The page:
Technology is evolving quickly. Currently there is a lot of debate about how best to use technology to positively enhance students’ learning experiences.
Most people can agree that too much screen time is detrimental for kids’ development. However, there are so many amazing uses of technology…
- Apps that help students with learning disabilities
- Assistive communication devices
- Using iPads to create original videos & innovative student projects
- Skyping with students from across the world
Today, I am very excited to be able to review a new multi-sensory product for the iPad – TacScreen.
Enter to win a free giveaway ($20 value) for a TacScreen at the end of this post!
What is TacScreen?
TacScreen is a tactile touchscreen cover for the iPad. It’s basically a thin plastic sheet with raised dots that you apply to the screen of your iPad.
The idea is that it adds the one multi-sensory component that is missing from the iPad – tactile feedback.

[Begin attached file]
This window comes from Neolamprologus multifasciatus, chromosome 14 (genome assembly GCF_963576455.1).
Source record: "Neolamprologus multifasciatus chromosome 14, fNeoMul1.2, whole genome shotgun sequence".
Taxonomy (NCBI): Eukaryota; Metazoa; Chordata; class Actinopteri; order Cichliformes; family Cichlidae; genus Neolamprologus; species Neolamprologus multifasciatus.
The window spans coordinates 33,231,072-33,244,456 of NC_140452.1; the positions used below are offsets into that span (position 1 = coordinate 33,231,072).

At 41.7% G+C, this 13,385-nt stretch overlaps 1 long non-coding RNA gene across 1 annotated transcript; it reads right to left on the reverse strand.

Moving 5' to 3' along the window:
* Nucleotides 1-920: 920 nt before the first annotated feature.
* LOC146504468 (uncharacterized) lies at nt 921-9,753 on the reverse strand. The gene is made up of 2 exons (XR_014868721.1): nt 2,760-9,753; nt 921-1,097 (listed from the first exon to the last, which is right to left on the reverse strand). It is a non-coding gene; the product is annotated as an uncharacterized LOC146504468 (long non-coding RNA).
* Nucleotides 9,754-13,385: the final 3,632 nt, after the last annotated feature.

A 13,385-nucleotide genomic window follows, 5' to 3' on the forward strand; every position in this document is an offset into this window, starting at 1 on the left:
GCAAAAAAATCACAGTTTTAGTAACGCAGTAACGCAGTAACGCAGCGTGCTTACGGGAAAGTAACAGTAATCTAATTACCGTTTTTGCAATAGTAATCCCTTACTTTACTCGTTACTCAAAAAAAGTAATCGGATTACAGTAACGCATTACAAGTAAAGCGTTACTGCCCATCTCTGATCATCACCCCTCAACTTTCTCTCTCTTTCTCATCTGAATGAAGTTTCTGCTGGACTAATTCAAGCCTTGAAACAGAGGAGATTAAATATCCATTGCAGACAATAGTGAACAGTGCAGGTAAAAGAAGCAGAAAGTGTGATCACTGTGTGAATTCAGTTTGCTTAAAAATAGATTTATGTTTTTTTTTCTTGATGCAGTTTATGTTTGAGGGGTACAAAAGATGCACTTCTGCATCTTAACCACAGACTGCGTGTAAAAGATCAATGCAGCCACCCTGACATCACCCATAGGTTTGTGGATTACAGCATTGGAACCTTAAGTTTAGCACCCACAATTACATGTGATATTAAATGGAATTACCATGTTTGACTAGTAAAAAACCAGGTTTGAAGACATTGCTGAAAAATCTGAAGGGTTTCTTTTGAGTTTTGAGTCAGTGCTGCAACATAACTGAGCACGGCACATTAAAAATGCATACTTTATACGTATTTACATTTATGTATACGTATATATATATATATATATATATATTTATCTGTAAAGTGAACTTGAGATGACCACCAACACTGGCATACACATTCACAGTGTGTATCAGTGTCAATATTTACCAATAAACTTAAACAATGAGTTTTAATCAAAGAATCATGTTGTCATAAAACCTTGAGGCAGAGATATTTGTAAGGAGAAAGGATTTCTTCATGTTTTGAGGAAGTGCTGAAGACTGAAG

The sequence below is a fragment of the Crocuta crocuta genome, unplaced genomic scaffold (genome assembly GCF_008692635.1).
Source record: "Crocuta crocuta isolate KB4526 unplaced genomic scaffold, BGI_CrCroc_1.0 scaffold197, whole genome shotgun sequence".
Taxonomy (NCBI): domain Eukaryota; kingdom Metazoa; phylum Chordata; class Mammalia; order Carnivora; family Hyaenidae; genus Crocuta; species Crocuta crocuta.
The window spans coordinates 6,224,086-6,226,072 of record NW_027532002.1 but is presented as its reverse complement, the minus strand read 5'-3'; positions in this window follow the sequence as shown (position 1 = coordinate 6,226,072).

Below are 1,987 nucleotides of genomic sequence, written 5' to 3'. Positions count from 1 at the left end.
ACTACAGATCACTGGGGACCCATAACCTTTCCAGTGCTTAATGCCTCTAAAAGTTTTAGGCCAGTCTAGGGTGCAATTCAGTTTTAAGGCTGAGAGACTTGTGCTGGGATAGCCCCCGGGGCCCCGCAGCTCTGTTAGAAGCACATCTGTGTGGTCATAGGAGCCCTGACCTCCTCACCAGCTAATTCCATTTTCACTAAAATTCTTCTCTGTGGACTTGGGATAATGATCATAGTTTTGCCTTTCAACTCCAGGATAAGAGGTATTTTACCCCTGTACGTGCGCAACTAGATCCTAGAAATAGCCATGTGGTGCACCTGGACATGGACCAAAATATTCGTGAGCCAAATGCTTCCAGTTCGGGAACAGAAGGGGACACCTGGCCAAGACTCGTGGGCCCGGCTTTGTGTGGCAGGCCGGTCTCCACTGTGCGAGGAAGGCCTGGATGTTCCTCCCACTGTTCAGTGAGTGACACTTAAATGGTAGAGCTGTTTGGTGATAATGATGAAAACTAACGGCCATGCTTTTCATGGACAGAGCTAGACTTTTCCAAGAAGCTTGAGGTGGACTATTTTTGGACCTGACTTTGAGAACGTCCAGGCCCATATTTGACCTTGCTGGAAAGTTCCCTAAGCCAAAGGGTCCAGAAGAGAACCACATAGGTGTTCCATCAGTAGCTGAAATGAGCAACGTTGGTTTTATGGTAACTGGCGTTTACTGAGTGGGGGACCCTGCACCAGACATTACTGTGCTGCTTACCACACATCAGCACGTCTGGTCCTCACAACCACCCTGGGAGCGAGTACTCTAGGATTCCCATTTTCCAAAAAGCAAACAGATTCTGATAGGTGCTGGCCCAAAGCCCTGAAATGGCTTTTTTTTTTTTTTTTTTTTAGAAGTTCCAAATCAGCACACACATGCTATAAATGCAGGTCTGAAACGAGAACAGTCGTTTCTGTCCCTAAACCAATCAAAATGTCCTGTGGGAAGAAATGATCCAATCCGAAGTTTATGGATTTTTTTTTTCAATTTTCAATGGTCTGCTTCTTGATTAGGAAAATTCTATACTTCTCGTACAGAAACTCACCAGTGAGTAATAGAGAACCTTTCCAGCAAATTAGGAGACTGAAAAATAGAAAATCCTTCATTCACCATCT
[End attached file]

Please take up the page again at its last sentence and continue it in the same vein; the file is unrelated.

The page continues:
For this post, I am only reviewing TacScreen for the iPad. However, TacScreen is also available for other devices. Check out there product website here.
The importance of multi-sensory instruction
The more senses you engage when learning a new activity, the better your brain is able to retain and reuse novel information. This is why we work so hard with kids to sing songs, trace letters in sand and have plenty of engaging visuals.
For children with learning disabilities such as dyslexia, multi-sensory instruction is the research-based intervention method (such as Orton-Gillingham) used to teach kids how to read, write and spell.
When I work with a child with dyslexia or another language based learning disorder, I have them trace letters in sand, shaving cream or on a chalkboard (tactile & visual), while they say aloud the letter name and sound (auditory) such as “A, apple, /a/.”